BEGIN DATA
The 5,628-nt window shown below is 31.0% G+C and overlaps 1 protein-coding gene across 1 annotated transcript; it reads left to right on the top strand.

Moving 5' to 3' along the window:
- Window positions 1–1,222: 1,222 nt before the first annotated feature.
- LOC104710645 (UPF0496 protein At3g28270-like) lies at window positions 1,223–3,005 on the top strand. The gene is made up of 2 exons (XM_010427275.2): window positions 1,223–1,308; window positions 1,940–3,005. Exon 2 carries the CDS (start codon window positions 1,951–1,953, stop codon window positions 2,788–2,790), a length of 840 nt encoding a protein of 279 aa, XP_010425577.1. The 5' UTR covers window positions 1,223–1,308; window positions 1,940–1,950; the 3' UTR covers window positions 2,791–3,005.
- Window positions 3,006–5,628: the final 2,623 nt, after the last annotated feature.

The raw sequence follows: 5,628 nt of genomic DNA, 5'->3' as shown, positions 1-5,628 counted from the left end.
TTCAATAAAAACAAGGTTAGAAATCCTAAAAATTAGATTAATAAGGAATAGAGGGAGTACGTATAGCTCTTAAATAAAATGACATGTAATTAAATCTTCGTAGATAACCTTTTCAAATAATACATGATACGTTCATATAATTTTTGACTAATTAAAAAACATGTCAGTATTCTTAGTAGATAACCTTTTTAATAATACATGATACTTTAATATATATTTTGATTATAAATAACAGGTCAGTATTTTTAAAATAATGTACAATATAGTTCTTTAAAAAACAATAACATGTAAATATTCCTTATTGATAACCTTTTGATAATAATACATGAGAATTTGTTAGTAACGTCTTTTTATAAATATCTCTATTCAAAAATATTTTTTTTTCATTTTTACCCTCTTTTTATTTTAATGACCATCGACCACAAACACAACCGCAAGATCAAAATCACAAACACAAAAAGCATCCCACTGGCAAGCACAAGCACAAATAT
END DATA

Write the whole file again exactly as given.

The 5,628-nt window shown below is 31.0% G+C and overlaps 1 protein-coding gene across 1 annotated transcript; it reads left to right on the top strand.

Moving 5' to 3' along the window:
- Window positions 1–1,222: 1,222 nt before the first annotated feature.
- LOC104710645 (UPF0496 protein At3g28270-like) lies at window positions 1,223–3,005 on the top strand. The gene is made up of 2 exons (XM_010427275.2): window positions 1,223–1,308; window positions 1,940–3,005. Exon 2 carries the CDS (start codon window positions 1,951–1,953, stop codon window positions 2,788–2,790), a length of 840 nt encoding a protein of 279 aa, XP_010425577.1. The 5' UTR covers window positions 1,223–1,308; window positions 1,940–1,950; the 3' UTR covers window positions 2,791–3,005.
- Window positions 3,006–5,628: the final 2,623 nt, after the last annotated feature.

The raw sequence follows: 5,628 nt of genomic DNA, 5'->3' as shown, positions 1-5,628 counted from the left end.
TTCAATAAAAACAAGGTTAGAAATCCTAAAAATTAGATTAATAAGGAATAGAGGGAGTACGTATAGCTCTTAAATAAAATGACATGTAATTAAATCTTCGTAGATAACCTTTTCAAATAATACATGATACGTTCATATAATTTTTGACTAATTAAAAAACATGTCAGTATTCTTAGTAGATAACCTTTTTAATAATACATGATACTTTAATATATATTTTGATTATAAATAACAGGTCAGTATTTTTAAAATAATGTACAATATAGTTCTTTAAAAAACAATAACATGTAAATATTCCTTATTGATAACCTTTTGATAATAATACATGAGAATTTGTTAGTAACGTCTTTTTATAAATATCTCTATTCAAAAATATTTTTTTTTCATTTTTACCCTCTTTTTATTTTAATGACCATCGACCACAAACACAACCGCAAGATCAAAATCACAAACACAAAAAGCATCCCACTGGCAAGCACAAGCACAAATAT